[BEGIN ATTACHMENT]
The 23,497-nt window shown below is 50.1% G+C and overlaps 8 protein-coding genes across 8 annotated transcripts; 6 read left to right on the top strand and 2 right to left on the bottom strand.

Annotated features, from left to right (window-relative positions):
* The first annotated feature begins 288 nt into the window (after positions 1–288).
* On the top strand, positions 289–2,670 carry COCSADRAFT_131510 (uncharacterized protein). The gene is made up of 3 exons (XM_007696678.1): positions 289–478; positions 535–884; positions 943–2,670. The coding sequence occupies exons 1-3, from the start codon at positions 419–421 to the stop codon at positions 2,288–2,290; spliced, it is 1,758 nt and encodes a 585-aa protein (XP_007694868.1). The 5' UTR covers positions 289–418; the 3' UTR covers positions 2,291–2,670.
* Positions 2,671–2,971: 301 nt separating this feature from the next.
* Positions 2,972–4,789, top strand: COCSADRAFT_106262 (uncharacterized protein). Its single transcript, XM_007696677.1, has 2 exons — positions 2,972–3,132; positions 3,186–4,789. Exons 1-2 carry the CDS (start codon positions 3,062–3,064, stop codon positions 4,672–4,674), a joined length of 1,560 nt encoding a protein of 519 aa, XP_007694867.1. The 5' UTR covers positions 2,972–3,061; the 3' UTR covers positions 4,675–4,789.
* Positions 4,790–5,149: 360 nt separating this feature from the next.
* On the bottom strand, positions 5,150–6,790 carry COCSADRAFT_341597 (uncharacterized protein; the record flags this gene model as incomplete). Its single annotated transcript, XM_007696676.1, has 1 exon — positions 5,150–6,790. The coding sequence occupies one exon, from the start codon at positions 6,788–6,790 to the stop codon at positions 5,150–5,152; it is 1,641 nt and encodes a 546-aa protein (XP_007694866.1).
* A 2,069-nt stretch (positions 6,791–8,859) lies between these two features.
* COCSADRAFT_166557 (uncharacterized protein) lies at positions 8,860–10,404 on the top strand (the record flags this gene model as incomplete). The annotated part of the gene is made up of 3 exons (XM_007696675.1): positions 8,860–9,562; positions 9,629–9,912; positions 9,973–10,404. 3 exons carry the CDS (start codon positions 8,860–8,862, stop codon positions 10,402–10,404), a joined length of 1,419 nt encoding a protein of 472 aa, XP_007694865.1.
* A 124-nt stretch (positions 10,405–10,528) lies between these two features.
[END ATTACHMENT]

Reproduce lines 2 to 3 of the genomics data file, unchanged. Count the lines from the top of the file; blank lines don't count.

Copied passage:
Annotated features, from left to right (window-relative positions):
* The first annotated feature begins 288 nt into the window (after positions 1–288).